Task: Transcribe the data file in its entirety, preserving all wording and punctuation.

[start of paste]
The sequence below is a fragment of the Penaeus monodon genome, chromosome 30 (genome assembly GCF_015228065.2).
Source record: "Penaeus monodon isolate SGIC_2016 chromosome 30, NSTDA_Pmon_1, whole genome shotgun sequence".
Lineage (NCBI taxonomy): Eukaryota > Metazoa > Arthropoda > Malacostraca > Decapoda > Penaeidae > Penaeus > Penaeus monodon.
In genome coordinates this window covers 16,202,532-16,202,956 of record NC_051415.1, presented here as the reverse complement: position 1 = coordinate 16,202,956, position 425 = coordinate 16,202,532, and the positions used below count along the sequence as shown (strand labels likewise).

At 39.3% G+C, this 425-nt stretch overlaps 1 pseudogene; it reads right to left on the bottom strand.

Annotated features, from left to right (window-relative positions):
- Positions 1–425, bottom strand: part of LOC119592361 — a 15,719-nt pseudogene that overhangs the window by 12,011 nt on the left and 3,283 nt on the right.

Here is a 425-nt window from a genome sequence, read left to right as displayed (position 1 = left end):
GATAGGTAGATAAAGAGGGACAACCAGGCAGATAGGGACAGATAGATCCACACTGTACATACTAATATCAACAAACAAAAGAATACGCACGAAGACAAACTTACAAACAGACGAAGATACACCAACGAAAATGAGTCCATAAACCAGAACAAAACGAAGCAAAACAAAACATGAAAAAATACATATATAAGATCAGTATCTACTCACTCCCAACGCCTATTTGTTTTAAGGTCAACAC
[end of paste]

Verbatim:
The sequence below is a fragment of the Penaeus monodon genome, chromosome 30 (genome assembly GCF_015228065.2).
Source record: "Penaeus monodon isolate SGIC_2016 chromosome 30, NSTDA_Pmon_1, whole genome shotgun sequence".
Lineage (NCBI taxonomy): Eukaryota > Metazoa > Arthropoda > Malacostraca > Decapoda > Penaeidae > Penaeus > Penaeus monodon.
In genome coordinates this window covers 16,202,532-16,202,956 of record NC_051415.1, presented here as the reverse complement: position 1 = coordinate 16,202,956, position 425 = coordinate 16,202,532, and the positions used below count along the sequence as shown (strand labels likewise).

At 39.3% G+C, this 425-nt stretch overlaps 1 pseudogene; it reads right to left on the bottom strand.

Annotated features, from left to right (window-relative positions):
- Positions 1–425, bottom strand: part of LOC119592361 — a 15,719-nt pseudogene that overhangs the window by 12,011 nt on the left and 3,283 nt on the right.

Here is a 425-nt window from a genome sequence, read left to right as displayed (position 1 = left end):
GATAGGTAGATAAAGAGGGACAACCAGGCAGATAGGGACAGATAGATCCACACTGTACATACTAATATCAACAAACAAAAGAATACGCACGAAGACAAACTTACAAACAGACGAAGATACACCAACGAAAATGAGTCCATAAACCAGAACAAAACGAAGCAAAACAAAACATGAAAAAATACATATATAAGATCAGTATCTACTCACTCCCAACGCCTATTTGTTTTAAGGTCAACAC